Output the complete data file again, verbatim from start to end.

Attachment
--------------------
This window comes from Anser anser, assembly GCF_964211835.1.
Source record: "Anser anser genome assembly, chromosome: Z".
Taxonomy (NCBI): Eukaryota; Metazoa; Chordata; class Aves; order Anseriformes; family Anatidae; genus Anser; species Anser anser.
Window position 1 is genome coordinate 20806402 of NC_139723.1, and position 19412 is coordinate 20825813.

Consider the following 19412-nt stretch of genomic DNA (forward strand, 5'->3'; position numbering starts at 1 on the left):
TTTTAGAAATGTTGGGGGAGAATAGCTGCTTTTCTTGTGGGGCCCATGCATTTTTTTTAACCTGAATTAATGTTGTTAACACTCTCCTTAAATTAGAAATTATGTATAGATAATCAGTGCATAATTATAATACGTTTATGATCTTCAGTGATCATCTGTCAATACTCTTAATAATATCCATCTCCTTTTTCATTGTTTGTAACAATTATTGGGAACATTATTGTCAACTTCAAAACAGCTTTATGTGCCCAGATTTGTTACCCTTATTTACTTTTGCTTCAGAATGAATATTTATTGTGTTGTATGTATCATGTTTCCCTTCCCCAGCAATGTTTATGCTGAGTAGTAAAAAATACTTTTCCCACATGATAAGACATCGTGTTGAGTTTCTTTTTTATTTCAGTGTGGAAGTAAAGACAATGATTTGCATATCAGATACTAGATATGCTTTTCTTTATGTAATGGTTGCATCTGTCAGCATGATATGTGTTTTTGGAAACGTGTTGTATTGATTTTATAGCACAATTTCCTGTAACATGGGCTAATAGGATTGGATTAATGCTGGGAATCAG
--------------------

This window comes from Anser anser, assembly GCF_964211835.1.
Source record: "Anser anser genome assembly, chromosome: Z".
Taxonomy (NCBI): Eukaryota; Metazoa; Chordata; class Aves; order Anseriformes; family Anatidae; genus Anser; species Anser anser.
Window position 1 is genome coordinate 20806402 of NC_139723.1, and position 19412 is coordinate 20825813.

Consider the following 19412-nt stretch of genomic DNA (forward strand, 5'->3'; position numbering starts at 1 on the left):
TTTTAGAAATGTTGGGGGAGAATAGCTGCTTTTCTTGTGGGGCCCATGCATTTTTTTTAACCTGAATTAATGTTGTTAACACTCTCCTTAAATTAGAAATTATGTATAGATAATCAGTGCATAATTATAATACGTTTATGATCTTCAGTGATCATCTGTCAATACTCTTAATAATATCCATCTCCTTTTTCATTGTTTGTAACAATTATTGGGAACATTATTGTCAACTTCAAAACAGCTTTATGTGCCCAGATTTGTTACCCTTATTTACTTTTGCTTCAGAATGAATATTTATTGTGTTGTATGTATCATGTTTCCCTTCCCCAGCAATGTTTATGCTGAGTAGTAAAAAATACTTTTCCCACATGATAAGACATCGTGTTGAGTTTCTTTTTTATTTCAGTGTGGAAGTAAAGACAATGATTTGCATATCAGATACTAGATATGCTTTTCTTTATGTAATGGTTGCATCTGTCAGCATGATATGTGTTTTTGGAAACGTGTTGTATTGATTTTATAGCACAATTTCCTGTAACATGGGCTAATAGGATTGGATTAATGCTGGGAATCAG